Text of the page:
I FIND myself this week reflecting on how autumn is often a time for renewal and for reconnection.
With dark nights drawing in, many of us think back to our childhoods, when the fires were lit and we lay listening to the quiet crackle of the embers; the tea and toast before bedtime that somehow tasted better than any we can make today; or the gentle suggestion of celebrations to come when our families and friends will reconnect. Those memories flood in when the first fire is lit in my house and they are as warm as the logs that burn in the little stove.
At a time when we are so overwhelmed with the worries of global and domestic disorder, it is a good time to reconnect in with those calming and sustaining feelings. There is so much out of our control – whether it is the Legacy legislation, the horror of Gaza, the savage cuts to services and healthcare – that it might feel too difficult to search for peace of mind. But it is essential. For all of us. How else can we ensure we can offer support to those who need us in our families or friend groups, if we are only relying on fear, sadness or anger? After all of these decades on this little planet I have surely discovered that our own resources are not enough to face the slings and arrows of unfair life events. I have found that it is only by embarking on our own journeys of self-reflection, facing our own insecurities, doubts and worries, with the love of family, friends and wonderful colleagues, that we can together face into whatever storm that comes.
Self-reflection is never easy. My cosy memories of autumn evenings can be tempered with some imperfect memories too. My branch of the Murphys was certainly not the Waltons, but then whose is? But within that, love did dwell. Being purposeful about happiness creates much more positivity than focusing on negatives. Care and warmth are my overriding memories and I know that co-creating that in our home is key not only to decent Sunday dinners and preparations for Christmas, but my own wellbeing and physical and mental health. That is my lesson to myself. I know for others jumping into a lake or climbing a mountain does the trick.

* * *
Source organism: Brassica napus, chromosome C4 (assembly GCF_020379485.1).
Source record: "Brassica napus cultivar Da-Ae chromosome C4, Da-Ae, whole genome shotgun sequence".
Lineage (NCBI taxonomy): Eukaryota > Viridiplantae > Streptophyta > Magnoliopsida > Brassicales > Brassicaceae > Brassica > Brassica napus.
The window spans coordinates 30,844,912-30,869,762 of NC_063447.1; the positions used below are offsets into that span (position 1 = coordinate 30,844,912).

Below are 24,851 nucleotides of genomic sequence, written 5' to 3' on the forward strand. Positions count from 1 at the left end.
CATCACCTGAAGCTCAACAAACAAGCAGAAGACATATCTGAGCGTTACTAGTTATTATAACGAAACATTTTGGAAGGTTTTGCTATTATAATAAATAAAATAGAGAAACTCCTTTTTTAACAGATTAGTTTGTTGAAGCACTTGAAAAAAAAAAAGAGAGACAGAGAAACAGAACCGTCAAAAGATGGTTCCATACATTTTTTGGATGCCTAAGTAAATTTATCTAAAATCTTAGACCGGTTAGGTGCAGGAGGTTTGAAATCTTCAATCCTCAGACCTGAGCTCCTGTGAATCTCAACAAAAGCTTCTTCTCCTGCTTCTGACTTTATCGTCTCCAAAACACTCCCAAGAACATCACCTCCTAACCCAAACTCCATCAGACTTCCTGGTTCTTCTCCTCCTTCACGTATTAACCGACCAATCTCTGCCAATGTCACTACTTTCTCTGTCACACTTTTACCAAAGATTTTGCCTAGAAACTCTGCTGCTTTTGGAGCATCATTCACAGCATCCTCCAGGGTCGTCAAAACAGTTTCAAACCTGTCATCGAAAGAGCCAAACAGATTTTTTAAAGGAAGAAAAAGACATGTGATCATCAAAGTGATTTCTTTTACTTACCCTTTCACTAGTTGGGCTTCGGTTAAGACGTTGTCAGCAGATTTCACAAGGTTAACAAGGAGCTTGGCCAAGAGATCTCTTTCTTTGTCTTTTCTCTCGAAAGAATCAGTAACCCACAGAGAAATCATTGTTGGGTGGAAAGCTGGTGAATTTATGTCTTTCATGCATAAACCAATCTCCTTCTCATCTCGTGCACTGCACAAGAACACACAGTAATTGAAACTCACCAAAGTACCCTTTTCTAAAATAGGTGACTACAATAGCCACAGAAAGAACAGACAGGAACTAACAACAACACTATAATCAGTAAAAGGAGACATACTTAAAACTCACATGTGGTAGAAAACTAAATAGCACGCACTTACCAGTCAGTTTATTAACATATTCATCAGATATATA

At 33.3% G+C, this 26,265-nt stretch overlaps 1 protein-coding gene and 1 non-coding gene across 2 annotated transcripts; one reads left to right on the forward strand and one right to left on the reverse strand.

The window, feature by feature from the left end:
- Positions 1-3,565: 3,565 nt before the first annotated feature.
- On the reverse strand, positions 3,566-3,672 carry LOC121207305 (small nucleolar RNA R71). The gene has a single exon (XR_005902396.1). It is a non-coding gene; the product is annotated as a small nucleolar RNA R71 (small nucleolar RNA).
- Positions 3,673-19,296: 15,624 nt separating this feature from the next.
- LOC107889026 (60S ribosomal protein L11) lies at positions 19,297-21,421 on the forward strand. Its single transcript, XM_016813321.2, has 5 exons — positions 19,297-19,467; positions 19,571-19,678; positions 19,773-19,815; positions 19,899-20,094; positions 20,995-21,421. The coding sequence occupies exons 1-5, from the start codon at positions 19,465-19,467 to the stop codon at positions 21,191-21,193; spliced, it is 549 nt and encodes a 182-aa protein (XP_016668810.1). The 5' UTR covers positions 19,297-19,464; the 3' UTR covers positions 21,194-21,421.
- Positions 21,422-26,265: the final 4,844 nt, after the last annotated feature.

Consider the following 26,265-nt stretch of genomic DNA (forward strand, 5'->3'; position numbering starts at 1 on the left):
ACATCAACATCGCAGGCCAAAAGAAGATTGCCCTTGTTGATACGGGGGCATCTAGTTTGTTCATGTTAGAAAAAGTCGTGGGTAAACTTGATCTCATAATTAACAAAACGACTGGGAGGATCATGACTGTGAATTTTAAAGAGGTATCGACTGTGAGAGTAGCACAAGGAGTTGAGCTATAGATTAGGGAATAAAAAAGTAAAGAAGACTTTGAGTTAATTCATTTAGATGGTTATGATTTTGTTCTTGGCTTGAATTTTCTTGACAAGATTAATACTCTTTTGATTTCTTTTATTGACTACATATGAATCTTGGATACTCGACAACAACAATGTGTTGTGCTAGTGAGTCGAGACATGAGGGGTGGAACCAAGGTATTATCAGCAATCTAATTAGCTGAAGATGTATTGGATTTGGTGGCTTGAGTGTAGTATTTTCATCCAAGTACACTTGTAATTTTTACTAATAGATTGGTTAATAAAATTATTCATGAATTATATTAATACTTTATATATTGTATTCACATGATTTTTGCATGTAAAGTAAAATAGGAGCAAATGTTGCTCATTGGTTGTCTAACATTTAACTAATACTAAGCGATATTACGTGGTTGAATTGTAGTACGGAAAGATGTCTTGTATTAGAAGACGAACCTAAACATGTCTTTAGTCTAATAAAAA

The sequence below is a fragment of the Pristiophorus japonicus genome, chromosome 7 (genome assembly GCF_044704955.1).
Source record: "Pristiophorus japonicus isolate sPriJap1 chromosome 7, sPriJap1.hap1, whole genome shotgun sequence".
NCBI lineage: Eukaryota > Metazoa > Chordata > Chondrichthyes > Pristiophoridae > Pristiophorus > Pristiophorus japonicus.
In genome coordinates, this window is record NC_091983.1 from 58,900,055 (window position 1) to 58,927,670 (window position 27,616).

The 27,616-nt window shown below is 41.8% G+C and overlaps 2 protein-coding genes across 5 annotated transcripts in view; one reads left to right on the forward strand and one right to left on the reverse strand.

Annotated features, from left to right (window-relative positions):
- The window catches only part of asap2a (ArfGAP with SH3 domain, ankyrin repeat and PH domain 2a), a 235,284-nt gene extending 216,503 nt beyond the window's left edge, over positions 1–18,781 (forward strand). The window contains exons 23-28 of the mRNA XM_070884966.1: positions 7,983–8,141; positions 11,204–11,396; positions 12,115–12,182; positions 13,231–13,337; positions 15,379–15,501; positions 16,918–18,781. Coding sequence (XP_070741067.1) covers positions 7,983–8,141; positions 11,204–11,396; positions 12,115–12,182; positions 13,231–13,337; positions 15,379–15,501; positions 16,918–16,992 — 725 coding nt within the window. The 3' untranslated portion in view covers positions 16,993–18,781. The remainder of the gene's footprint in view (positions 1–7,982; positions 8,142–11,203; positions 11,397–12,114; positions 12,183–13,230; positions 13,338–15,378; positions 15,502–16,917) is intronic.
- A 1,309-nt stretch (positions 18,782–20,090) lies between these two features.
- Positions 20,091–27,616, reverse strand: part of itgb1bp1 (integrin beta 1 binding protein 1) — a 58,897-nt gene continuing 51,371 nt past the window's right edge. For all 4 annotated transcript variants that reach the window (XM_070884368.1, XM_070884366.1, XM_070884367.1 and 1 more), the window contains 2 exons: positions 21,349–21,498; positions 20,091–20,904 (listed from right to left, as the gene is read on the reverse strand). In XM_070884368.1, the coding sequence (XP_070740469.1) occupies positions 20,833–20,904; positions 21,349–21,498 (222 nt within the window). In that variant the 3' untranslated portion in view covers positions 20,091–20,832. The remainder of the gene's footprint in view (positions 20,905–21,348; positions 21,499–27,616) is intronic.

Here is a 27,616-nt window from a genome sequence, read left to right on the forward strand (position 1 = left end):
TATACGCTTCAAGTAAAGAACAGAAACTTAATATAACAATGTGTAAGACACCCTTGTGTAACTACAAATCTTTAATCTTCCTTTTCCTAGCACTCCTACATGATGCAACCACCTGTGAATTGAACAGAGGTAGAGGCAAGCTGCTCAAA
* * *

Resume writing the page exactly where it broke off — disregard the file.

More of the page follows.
But something about the nights drawing in and the leaves falling around us gives us the imperative not to put off investing in ourselves until tomorrow. That investment will always pay a dividend personally and within our families.
There is much written about the mental health crisis facing our community. Good people are working day and night to support the vulnerable. And the learning is that so much of what contributes to wellness is free. Taking a walk; chatting with friends who genuinely care for us; removing ourselves from toxic, gossipy environments; taking breaks from the social media of chaos and despair; cleaning a constantly messy drawer; potting a plant. It is amazing what purposeful intention for wellbeing can do for us. And for our family around us.
It is possible to care deeply about the external, while caring for and indeed prioritising ourselves and those closest to us. In fact, it’s essential. So go buy that pumpkin candle, draw a bath and snuggle deeply. We all deserve it.